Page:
Some Democrats try to bring religious voters back to party
After a lackluster performance among religious voters in 2016, some of the Democratic presidential contenders have vowed to do better in 2020, moving to hire personnel charged with selling the candidates — and their party — to the devout.
The Democratic National Committee has also brought on a new faith outreach director, who has begun a listening tour with religious leaders in the run-up to next year’s elections.
The moves are a recognition of the party’s struggles to attract religiously observant voters, particularly evangelical Christians, in any significant way in recent presidential elections.
“They’re reading the electorate right — that there’s a lot of voters who want to come over and support Democratic candidates,” said Doug Pagitt, executive director of the group Vote Common Good. “Just like you would with any other group of particular style or interest or cares and concerns, you want to make sure that you have somebody on your team that’s helping you think through how you’re going to connect with that constituency.”
Sen. Cory A. Booker of New Jersey and South Bend, Indiana, Mayor Pete Buttigieg have sought faith outreach coordinators for their campaigns.
They and others have also not been shy about talking up their faith while on the campaign trail.
Mr. Buttigieg, who is gay, has even picked a fight with Vice President Mike Pence over religion, using his own Episcopal religion to accuse Mr. Pence of pushing anti-gay policies.
Conservative leaders doubt the efforts will amount to much.
President Trump has built up a reservoir of support among evangelicals with his record of judicial appointments and shepherding through pro-life policies, and the Democrats’ agenda and policy stances put them out of bounds for many religious voters.
“What’s the wiggle room now?” asked Ralph Reed, founder of the Faith and Freedom Coalition, which hosted Mr. Trump at the group’s “Road to Majority” conference Wednesday in Washington.
Mr. Reed said Democrats who want to try to reach religious voters should “at least speak authentically about your own faith and why you believe what you do.”
Former Obama administration official Julian Castro, who is Catholic, took that path in an interview published this week by Religion News Service. He said his progressive values are in line with the teachings of Jesus Christ.
“It’s amazing to me to see progressives and Democrats — over the last four years especially — put in this box of somehow not living up to our moral ideals or ethical ideals,” he said in the interview.
Mr. Buttigieg also did “frankly a very good job” of talking about his own religion, Mr. Reed said. But he made a mistake in attacking the religious right and Mr. Pence.
“I didn’t stand up there today [at the conference] and say if you’re a Catholic or an evangelical and you’re voting Democrat, you need to examine your soul, you need to get right with God, you’re a hypocrite, you’re a fraud,” Mr. Reed said. “But that’s what he said about us. So, not smart.”
Democrats have been through this internal debate before.
In 2004, after presidential nominee John F. Kerry lost his challenge to President George W. Bush, party strategists concluded that they didn’t compete well among social values voters.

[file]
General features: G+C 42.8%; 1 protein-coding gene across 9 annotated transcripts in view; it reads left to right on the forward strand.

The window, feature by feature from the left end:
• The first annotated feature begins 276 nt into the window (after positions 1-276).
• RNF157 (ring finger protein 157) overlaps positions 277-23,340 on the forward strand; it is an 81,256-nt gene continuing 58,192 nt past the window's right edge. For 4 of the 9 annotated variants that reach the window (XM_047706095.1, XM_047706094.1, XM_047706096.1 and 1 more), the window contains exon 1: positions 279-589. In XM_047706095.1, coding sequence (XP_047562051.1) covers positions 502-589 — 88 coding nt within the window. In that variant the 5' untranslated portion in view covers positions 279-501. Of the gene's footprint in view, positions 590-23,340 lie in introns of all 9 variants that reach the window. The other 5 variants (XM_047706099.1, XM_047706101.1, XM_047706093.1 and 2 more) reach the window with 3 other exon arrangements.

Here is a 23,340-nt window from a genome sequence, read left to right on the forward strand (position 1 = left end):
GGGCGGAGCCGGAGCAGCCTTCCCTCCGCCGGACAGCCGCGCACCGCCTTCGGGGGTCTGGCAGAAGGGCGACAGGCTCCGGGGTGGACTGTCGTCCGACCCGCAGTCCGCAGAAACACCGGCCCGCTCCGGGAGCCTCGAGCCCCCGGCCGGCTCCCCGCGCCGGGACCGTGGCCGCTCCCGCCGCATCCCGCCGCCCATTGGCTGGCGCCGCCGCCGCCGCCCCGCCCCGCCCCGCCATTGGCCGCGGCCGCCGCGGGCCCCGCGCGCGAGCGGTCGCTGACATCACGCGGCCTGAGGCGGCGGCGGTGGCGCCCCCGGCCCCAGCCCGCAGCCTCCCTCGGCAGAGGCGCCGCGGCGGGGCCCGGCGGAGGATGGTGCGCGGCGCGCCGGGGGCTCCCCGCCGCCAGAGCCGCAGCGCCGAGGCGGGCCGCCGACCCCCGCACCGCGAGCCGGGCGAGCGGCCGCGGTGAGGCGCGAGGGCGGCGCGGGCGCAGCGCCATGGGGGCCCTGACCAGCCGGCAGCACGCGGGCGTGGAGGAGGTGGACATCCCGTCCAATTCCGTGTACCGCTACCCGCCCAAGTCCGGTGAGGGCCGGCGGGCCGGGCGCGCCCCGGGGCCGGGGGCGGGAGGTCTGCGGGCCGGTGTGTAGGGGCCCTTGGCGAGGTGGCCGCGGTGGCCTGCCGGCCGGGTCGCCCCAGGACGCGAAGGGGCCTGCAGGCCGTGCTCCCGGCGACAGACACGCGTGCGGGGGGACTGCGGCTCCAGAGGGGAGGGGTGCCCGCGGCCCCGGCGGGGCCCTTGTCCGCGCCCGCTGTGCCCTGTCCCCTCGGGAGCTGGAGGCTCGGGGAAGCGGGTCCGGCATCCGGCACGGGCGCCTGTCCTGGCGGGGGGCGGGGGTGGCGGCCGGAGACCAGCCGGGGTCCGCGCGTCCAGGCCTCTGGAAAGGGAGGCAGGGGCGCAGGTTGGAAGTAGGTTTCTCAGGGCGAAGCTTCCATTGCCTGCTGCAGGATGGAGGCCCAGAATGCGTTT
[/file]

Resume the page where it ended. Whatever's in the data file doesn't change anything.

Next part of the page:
That sparked a few years of attempts at outreach. Democrats tried to embrace Christian leaders whose message shunned such issues as abortion and same-sex marriage and instead preached social and economic justice.
Then-Sen. Barack Obama in 2006 weighed in with a speech saying Democrats had largely “taken the bait” of conservative leaders, who he said remind evangelical Christians that Democrats “disrespect their values and dislike their church.”
“Over the long haul, I think we make a mistake when we fail to acknowledge the power of faith in people’s lives — in the lives of the American people. And I think it’s time that we join a serious debate about how to reconcile faith with our modern, pluralistic democracy,” he said.
But Mr. Obama broke his own advice in the 2008 election by complaining about voters who “get bitter, they cling to guns or religion or antipathy toward people who aren’t like them or anti-immigrant.”
The divide has only grown deeper. The Democratic Party’s platform urges an expansion of abortion rights, and numerous high party officials say there is no place for dissent in their party on abortion and homosexuality.
“You can always reach out to a voting group, but it’s almost impossible for it to work if you’re pursuing policies that that group completely rejects,” said Gary Bauer, president of American Values and a former Reagan administration official.
Deborah Hommer of Virginia, a tea party member attending the Road to Majority conference, laughed out loud when asked about the Democrats’ outreach to faith-based voters.
“Why do I laugh? Because it’s not sincere,” she said. “These people hate God, they hate religion. They mock it all the time. These people are devious. They’re going to do anything they can to get ‘Center America.’ This is just another political stunt for them. Of course they’re going to do something like that.”
But Mr. Pagitt said Democrats have opportunities. “It does feel like there’s a lot more common purpose right now, certainly than there has been since 2008,” he said.